Louis “Top” Santop

Santop was considered the best hitting catcher in the early days of the league. He was known for his tape-measured homers during the “dead-ball” era in baseball. When the Hilldales joined the newly-created Eastern Colored League in 1923, Santop guided a young pitching staff to two league pennants.

Dr. Lawrence Hogan, Emeritus Professor of History at Union County College, on Louis Santop

Wilber “Bullet” Rogan

The ultimate hitting and pitching machine, Rogan pitched the K.C. Monarchs to three consecutive pennants in 1923, 1924 and 1925, at the same time batting over .350 each year in the clean-up spot. “Bullet Joe” has the highest batting average of any pitcher in Negro League history.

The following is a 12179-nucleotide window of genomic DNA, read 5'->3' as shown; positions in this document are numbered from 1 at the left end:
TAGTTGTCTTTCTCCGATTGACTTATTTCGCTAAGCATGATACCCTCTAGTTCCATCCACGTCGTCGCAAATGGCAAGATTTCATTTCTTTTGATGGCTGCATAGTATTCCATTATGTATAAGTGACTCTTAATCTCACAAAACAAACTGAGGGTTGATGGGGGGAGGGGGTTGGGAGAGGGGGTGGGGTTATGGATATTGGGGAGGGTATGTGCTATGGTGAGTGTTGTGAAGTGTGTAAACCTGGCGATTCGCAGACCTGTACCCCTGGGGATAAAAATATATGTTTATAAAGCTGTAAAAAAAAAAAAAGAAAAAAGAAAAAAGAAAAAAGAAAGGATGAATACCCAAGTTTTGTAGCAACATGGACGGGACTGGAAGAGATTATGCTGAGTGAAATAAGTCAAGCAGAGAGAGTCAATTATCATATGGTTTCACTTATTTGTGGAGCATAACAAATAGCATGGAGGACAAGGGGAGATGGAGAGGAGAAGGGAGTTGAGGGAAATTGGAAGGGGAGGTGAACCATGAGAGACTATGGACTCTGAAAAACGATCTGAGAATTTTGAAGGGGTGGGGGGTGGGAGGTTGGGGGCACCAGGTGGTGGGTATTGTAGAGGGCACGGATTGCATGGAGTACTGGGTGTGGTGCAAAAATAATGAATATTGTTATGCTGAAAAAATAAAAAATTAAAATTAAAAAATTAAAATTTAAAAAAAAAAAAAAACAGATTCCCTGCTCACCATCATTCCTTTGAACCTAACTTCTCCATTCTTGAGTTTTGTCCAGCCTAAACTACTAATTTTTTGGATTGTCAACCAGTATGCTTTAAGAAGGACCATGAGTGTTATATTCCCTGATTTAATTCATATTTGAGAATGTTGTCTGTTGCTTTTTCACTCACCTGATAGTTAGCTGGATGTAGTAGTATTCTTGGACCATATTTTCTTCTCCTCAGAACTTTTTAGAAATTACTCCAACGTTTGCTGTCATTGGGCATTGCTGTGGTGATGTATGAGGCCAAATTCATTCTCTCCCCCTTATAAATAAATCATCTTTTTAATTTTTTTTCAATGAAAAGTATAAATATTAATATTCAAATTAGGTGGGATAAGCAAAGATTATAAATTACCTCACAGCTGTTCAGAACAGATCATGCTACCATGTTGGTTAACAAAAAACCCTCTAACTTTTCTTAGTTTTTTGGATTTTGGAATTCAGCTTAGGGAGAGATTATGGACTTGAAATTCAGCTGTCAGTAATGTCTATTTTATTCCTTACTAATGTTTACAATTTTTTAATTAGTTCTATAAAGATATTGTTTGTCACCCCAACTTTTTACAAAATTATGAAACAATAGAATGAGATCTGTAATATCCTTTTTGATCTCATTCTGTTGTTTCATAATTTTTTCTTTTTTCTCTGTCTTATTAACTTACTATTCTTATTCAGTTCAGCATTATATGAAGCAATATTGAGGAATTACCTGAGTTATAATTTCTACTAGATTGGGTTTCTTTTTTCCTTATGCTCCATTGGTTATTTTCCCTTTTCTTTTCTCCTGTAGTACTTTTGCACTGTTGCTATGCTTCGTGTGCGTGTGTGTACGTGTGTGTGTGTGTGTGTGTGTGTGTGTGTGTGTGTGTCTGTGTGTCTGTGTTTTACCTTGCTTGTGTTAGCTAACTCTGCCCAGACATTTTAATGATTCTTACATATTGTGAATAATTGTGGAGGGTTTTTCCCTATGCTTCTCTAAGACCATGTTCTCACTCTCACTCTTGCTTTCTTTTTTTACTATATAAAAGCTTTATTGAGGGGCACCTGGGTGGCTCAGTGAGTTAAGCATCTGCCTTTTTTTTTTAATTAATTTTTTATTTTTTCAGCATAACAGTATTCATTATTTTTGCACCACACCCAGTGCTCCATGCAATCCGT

Frank Duncan

The charismatic Frank Duncan was known as one of the finest catchers in the game. He anchored the pitching staffs of the 1923, 1924, 1925, 1926 and 1929 championship Kansas City Monarchs. The friendly and entertaining Duncan was an excellent steal stopper — written across his chest protector was the phrase “Thou Shalt Not Steal.”

Judson “Boojum” Wilson

Although not a flashy third baseman, this left-handed slugger was a dangerous clutch hitter. Wilson played 24 years with topnotch teams like the Baltimore Black Sox, Pittsburgh Crawfords and Homestead Grays. He is shown here in a Philadelphia Stars uniform.

Opening Day, 1924 World Series

This is opening day of the first Colored World Series between the Kansas City Monarchs and the Hilldales from Darby, Pennsylvania, the home of Connie Mack’s Philadelphia A’s. Shibe Park was the first concrete- and steel-structured stadium built.